Q1: Let’s start with the common question, if you can kindly introduce yourself.
My name’s Noah Bradley. I’m a recent college grad working freelance in the illustration and concept art fields. I do a lot of card, game, and video game art.
I specialize in environments. My life consists mainly of making art and thinking about making art.
Q2: How did you get into the field of your work?
Once I started to get together a portfolio of semi-professional work I sent it around to the few art directors whose emails I could find. And then… I heard absolutely nothing. For months. Not a word. Then they finally contacted me one day with my first gig. The job was somewhat boring, honestly, and not that well paid either. But it was a real, professional job. From there, I kept working, kept getting my portfolio out there, and kept getting better jobs. All of this happened while I was still in school so by the time I graduated I was working pretty consistently as a freelancer.
Q3: Do you have any current favourite artists, comic artists, photographers who may have influenced you to become the artist that you are?
I tend to be more influenced by previous generations of artists than the current ones, but there are still artists working today that blow me away. I could go on all day with names of artists that make me want to be a better artist myself. But I’ll just share one artist who consistently makes me shake my fist in rage at how good he is: Nathan Fowkes. If you’ve never seen his art, do yourself a favor and check it out. His sense of lighting is unmatched and his ability to imply things with just a few brushstrokes is exceptional.
Q4: What are the main tools of your trade?
These days it’s mainly me and my tablet. I don’t have the time to do traditional work most of the time, so it’s all done in Photoshop. I love painting digitally, though, so it’s all good.
Q5: How was it for you to learn the process of that? Did you teach yourself, take classes or learn from other existing artist’s tutorial?
I learned most of my digital painting knowledge by watching videos of other people painting. The Massive Black videos were the bulk of my education. Now I’ve gotten to the point where I’m the one making videos to teach other people–I figure it’s about time I gave back to the artistic community.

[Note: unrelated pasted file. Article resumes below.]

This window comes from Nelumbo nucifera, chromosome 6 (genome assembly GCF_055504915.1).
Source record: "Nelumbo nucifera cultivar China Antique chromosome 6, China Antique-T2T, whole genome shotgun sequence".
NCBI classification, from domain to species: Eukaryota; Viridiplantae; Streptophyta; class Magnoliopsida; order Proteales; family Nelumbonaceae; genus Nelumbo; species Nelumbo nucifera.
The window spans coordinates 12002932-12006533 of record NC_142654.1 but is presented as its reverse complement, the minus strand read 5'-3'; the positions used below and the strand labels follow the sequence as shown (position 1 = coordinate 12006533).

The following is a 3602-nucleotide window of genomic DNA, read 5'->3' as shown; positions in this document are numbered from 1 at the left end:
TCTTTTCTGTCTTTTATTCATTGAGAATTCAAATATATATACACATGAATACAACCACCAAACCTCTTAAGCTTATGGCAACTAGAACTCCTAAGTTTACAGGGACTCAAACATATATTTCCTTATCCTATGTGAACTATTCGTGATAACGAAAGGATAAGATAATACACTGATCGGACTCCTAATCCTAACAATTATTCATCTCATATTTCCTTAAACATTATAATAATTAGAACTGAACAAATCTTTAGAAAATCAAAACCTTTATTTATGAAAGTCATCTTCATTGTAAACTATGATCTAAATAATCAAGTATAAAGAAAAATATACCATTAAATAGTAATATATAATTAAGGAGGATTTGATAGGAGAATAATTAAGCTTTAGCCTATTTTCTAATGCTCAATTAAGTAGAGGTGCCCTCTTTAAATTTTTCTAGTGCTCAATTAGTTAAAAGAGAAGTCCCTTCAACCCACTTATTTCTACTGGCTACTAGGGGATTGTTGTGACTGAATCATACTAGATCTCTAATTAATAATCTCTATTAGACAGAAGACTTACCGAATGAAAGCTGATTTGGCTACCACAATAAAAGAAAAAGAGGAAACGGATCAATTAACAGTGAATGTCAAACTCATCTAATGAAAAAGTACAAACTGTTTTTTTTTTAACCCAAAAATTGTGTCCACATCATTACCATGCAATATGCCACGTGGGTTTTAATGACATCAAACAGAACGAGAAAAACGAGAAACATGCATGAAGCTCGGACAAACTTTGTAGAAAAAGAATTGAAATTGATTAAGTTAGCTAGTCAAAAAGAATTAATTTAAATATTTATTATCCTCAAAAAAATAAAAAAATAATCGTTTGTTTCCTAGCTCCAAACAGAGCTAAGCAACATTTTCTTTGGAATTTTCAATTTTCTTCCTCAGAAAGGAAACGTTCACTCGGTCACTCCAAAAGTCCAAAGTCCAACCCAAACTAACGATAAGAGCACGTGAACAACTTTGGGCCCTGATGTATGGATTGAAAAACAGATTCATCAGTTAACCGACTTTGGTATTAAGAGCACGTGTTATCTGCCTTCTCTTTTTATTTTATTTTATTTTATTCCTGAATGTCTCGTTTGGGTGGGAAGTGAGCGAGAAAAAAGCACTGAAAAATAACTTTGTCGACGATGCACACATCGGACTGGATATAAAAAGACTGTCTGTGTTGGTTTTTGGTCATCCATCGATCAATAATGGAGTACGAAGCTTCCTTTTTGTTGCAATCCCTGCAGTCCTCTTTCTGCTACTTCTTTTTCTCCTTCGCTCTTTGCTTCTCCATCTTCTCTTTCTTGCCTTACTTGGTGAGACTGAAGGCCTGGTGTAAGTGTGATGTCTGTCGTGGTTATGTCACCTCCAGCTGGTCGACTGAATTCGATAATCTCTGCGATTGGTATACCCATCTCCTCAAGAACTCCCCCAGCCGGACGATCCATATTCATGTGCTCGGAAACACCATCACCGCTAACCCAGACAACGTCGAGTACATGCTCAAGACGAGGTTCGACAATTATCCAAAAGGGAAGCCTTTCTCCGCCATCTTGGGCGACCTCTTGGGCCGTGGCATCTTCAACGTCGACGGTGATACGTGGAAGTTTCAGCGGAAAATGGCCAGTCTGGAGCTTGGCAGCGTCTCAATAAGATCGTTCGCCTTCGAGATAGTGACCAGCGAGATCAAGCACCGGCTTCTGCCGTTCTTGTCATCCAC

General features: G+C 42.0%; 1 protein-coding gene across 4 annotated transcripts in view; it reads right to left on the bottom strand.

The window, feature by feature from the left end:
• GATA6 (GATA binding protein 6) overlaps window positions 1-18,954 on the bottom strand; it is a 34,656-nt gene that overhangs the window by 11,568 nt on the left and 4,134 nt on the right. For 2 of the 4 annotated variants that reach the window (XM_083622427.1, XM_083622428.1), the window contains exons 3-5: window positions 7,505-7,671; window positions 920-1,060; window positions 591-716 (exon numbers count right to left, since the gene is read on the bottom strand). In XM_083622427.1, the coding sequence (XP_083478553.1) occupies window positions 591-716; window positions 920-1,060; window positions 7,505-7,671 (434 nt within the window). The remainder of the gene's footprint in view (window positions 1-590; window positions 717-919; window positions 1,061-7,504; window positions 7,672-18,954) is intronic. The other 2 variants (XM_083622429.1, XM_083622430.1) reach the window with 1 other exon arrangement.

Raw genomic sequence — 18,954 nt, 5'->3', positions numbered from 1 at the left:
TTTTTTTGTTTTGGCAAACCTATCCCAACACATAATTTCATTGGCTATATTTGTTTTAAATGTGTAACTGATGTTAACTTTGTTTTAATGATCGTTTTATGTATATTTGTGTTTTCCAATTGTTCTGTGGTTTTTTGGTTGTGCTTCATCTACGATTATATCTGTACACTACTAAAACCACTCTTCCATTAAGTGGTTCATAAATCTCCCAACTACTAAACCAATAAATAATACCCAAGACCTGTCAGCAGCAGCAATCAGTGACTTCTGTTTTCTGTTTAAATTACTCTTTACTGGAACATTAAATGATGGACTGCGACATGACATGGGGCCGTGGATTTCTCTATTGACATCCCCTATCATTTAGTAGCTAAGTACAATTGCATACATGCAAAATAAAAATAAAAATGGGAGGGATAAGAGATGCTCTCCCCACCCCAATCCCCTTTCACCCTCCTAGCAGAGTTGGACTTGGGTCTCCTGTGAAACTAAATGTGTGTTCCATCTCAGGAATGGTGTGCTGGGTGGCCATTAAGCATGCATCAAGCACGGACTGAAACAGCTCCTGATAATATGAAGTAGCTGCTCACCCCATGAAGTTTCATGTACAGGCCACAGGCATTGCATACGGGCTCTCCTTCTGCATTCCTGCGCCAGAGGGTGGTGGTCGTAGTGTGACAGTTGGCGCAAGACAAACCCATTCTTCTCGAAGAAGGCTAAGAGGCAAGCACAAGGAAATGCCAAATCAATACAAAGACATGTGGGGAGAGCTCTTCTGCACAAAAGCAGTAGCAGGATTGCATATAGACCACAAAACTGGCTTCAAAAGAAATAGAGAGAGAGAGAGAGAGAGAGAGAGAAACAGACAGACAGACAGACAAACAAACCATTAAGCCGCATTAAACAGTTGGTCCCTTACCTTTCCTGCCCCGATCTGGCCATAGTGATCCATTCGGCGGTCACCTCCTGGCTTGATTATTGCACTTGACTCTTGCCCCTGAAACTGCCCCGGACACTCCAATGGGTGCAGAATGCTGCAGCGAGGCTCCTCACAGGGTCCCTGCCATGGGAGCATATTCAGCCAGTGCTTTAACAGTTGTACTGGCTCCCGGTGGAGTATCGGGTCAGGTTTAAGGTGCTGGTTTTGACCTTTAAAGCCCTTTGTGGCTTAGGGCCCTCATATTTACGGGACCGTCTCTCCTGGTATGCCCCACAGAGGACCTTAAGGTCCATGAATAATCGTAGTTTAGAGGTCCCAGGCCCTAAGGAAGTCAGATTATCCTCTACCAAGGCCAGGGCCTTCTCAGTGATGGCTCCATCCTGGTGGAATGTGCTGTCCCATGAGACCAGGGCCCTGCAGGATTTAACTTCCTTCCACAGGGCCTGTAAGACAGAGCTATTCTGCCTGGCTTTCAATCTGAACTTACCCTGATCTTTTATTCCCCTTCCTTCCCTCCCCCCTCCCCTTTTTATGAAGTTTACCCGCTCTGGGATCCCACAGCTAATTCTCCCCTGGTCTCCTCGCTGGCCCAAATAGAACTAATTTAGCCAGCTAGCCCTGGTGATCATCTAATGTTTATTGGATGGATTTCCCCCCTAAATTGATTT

Q6: Do you think its possible for you to describe the process of your art style, what are the dos and don’ts, the important aspects you set yourself to achieve your style of design?
I’ve always made sure I didn’t think about style too much. If your style is truly your own, then there’s no way you’re going to escape it–it’s part of you. Probably the only thing that I consciously realize is part of my “style” is my sense of lighting. And that’s achieved largely by spending a little extra time thinking about the lighting and color.
Q7: What are the biggest struggles you encounter as an artist?
Balancing freelance and personal work. It’s far too easy for me to get so wrapped up in freelance work that I completely neglect any personal work. And if I don’t do a little personal work from time to time I very quickly become disheartened about my art and where it’s headed.
Q8: Do you have any other future plans that don’t involve creative art?
My art is so central to my life that… well, no, there’s not too much I’m planning in my life that doesn’t link back to my love of art.
Q9: Do you have any personal mottos, quotes or existing quotes that motivates you to do what you love doing? Can you share it with us or provide words of wisdom from your experiences for those who look up to you?
Work hard and keep at it.
Q10: What do you think the future will hold for all artists from all backgrounds from now?
The nature of how an artist makes their living is changing. Artists need to learn to adapt and be bold in exploring new models of making money to support themselves. The internet has opened countless doors, now we need to see what’s behind them.
Q11: To round off the last question, where can your fans and new fans find updated news and progress from you, – Where can we find you?
Other places to find me:
There’s more, but that’s enough to get the general idea.